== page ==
Stop Sweatshops –
Linking Workers’ Struggles

— Marion Traub-Werner

NIKE MADE A mistake when it aggressively entered the college market through lucrative licensing contracts and exclusive promotions deals. In hindsight, it amazes me that the company never considered the potential for scandal when it linked itself to institutions that purport to be moral leaders.

Nike established a business relationship to institutions that employ progressive faculty and are attended by a growing number of socially conscious students who are, by and large, the same age as Nike’s offshore workforce. But the universities did not consider the ethical implications either. Whereas most corporations make no apologies for functioning in a moral vacuum, such a stance on the part of universities would undermine their role in our society. Clearly, both Nike and universities believed that enough money pumped into image promotion would obscure the reality.

Students proved them wrong. The reality behind the image was more powerful than the corporate smoke and mirrors: girls and women aged 14–24 working fourteen-hour days making our clothes for little compensation. On over a hundred campuses in the last two years, students have begun to push for changes that would narrow the quantum economic gap between our peers in the developing world and ourselves. Focusing on university-licensed products, students have pushed for full public disclosure of factory sites and the adoption of a code of conduct.

I attend the University of North Carolina at Chapel Hill. It adopted such a code, and the requirement of public disclosure, after a two-year campaign and a four-day sit-in. Our group at UNC and those at many other universities are now at a critical junction.

How do we keep our movement going after the adoption of a code? How do we convert a code of conduct into real change in the apparel industry? How do we work in solidarity with workers in a way that is truly cooperative and transcends patterns of paternalism that play out in the corporate and the development sectors?

“Question the Contract”

The student anti-sweatshop movement in Chapel Hill began in the fall of 1997 when the university signed an exclusive $11 million promotion contract with Nike. We began our campaign with the less-than-radical suggestion/slogan “Question the Contract.” We plastered campus with flyers detailing statistics comparing workers’ wages and celebrity pay-offs for a Nike endorsement. The two central themes of the campaign – corporatization of the university and worker rights – attracted different crowds. Faculty seemed more moved by the former and students by the latter. Three professors co-taught a seminar that examined both issues and used Nike as a test case.

Phil Knight, Nike’s CEO, made a surprise guest appearance at the seminar. In a pre-AC (Asian Crisis) commentary, Knight explained how the needle trade (toys and clothes) was the first stage of development. In a recapitulation of modernization theory, he assured us that “once the roads were in” it was natural for companies like Nike to go elsewhere (to distant lands with no roads, I assume) and make room for the more capital-intensive industries to continue pushing the newly industrializing nations along the road to capitalist bliss.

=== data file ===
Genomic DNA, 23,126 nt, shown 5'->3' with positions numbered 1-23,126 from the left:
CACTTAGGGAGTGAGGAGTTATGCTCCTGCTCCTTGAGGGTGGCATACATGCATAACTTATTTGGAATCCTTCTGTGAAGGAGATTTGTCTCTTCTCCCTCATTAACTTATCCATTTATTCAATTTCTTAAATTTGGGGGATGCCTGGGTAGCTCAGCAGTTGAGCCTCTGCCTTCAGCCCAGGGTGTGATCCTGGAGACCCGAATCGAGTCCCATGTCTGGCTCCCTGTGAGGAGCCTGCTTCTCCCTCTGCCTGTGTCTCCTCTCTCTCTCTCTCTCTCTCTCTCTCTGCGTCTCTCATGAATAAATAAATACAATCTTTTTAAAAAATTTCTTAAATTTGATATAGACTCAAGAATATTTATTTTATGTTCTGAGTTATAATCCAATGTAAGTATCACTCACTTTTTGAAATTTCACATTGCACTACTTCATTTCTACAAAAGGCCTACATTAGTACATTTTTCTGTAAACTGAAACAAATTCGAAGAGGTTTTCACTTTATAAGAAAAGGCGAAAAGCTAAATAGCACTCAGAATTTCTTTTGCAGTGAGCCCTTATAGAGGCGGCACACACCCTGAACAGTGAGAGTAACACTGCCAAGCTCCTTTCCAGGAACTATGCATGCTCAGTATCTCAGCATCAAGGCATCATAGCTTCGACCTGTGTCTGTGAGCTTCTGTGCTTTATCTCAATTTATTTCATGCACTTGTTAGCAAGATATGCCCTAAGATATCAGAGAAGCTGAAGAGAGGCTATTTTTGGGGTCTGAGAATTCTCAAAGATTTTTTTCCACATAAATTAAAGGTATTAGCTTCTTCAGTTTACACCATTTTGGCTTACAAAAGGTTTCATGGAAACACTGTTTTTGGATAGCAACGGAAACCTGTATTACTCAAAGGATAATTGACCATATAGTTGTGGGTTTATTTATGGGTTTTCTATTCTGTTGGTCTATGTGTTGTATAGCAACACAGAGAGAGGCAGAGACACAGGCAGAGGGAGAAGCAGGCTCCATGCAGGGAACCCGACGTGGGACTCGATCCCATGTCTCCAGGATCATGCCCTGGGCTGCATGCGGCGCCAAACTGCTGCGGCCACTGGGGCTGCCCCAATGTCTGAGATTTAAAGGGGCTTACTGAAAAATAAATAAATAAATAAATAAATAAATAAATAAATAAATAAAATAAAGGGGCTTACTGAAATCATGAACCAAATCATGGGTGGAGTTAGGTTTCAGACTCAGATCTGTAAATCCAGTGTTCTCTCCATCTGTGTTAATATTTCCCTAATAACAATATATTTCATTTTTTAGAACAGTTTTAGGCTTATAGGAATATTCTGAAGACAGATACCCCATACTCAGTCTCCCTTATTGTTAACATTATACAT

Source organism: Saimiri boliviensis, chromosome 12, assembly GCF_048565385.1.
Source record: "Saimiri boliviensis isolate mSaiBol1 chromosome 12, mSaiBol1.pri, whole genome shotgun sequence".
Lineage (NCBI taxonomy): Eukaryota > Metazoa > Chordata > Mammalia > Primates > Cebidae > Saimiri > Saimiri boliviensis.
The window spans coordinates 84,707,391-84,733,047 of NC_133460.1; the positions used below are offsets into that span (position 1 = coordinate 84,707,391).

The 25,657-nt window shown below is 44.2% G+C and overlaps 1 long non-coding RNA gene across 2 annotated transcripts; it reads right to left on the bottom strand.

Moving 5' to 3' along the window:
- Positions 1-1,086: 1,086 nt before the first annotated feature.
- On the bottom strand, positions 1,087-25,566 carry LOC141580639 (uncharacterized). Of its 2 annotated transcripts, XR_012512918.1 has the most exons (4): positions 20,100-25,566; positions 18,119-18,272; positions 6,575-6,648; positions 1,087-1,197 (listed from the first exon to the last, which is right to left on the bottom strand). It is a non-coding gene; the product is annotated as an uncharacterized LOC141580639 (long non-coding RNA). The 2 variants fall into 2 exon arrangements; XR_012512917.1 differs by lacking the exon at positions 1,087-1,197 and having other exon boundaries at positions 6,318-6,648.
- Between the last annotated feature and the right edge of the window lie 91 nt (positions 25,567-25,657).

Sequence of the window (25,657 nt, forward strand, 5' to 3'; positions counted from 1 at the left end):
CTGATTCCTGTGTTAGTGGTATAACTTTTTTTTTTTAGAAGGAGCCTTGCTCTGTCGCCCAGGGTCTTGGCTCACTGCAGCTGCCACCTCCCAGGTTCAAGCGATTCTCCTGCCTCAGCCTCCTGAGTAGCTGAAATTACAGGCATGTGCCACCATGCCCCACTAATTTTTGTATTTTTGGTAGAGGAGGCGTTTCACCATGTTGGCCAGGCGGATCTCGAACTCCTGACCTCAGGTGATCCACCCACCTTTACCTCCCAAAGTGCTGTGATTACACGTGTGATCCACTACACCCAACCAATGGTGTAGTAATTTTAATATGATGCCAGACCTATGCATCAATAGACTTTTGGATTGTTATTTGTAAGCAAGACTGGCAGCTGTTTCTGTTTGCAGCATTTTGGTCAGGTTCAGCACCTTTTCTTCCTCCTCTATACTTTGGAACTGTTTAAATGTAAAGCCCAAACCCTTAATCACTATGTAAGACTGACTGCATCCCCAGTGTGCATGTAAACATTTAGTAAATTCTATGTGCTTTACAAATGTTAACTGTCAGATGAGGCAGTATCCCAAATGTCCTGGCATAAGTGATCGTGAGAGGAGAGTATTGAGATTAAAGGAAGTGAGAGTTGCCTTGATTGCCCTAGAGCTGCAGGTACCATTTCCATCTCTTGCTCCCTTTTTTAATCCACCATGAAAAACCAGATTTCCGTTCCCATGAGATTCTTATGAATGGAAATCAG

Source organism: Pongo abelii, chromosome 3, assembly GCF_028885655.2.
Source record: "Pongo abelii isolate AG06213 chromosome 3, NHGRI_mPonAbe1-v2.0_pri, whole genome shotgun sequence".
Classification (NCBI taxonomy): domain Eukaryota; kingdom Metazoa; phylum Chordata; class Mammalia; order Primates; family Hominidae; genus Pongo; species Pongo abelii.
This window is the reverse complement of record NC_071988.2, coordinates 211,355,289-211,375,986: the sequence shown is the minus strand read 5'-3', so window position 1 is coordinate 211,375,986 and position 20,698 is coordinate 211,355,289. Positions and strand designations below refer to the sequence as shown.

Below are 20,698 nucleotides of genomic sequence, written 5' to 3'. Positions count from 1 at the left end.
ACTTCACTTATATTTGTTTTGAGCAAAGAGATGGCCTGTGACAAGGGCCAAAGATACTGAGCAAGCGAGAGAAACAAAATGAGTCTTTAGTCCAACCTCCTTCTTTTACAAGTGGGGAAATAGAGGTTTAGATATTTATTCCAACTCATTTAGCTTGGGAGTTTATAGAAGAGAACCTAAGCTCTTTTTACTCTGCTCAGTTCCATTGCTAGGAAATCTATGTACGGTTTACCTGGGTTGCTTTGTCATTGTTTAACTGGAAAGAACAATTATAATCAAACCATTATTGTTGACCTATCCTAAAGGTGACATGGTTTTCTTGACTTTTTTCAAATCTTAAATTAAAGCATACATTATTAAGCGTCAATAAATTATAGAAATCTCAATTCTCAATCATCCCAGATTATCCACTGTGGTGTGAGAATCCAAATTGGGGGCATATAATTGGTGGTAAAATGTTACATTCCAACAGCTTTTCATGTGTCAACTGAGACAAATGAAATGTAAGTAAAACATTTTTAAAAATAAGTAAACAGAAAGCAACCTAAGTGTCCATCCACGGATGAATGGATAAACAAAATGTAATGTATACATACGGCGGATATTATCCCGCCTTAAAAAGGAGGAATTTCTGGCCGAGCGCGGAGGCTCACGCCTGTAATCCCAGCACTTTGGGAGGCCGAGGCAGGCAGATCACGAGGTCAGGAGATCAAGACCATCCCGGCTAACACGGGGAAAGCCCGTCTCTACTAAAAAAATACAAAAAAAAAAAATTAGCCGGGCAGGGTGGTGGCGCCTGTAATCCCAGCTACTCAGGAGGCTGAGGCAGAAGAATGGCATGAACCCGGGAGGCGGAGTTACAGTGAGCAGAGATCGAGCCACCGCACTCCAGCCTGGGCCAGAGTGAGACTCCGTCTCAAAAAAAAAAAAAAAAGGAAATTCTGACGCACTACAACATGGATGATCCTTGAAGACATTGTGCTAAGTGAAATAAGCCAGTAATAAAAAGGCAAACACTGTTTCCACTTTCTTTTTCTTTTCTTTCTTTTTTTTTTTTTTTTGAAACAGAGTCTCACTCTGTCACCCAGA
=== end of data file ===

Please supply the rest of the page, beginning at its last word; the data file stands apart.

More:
Nike’s PR machine responded to our challenge by sending a delegation of apologetic representatives, offering research grants to study the problem (under the name The Rising Tide Program), and distributing glossy packets on their social development efforts in Asia and Central America to anyone who would take them.

While the Nike campaign was successful in grabbing the media’s and the company’s attention, the Code of Conduct campaign developed by the UNITE (Union of Needletrades, Industrial and Texile Employees) student interns in the summer of 1997 provided a route for change. UNC activists began pushing for a strong Code of Conduct in the second year of the campaign.

Using Codes in Building a Movement?

There was a proposed code on the table promoted by the Collegiate Licensing Corporation (CLC), a company that represents 160 universities in their licensing relationships. Students criticized the CLC code because it lacked a provision for a living wage and the requirement of full public disclosure of factory locations. Surrounding our relatively small collegiate debate was a much larger political entity: the Apparel Industry Partnership (AIP) and its implementation arm, the Fair Labor Association (FLA). While students and administrators were still wrangling over the CLC, some universities were negotiating with the FLA. [See Medea Benjamin’s Putting the Fox in Charge for an analysis of the Fair Labor Association, ATC 79, March-April 1999.]

Why? With the CLC process, the question of monitoring such a code had yet to be addressed. The AIP, on the other hand, had already written a charter for the FLA that outlined how monitoring of the AIP code would take place, securing company control of the process. In March of this year, seventeen universities announced their membership in the FLA and by May, over seventy had joined.

The critique of the FLA quickly broadens to the larger question of whether or not monitoring codes of conduct is a useful solution to sweatshop conditions at all. Under the FLA charter, companies can control the selection of sites, who does the monitoring, when it is done, the methodology used and the information gathered. A factory location is considered so confidential that the locations are to be coded before they are distributed to the FLA staff.

Universities have the option of correcting for some of these flaws directly through their licensing contracts. They could select a short list of acceptable monitors, require public disclosure, require access to monitoring reports, etc. The administration at UNC has pledged to do just that, and, in addition, start its own pilot monitoring program.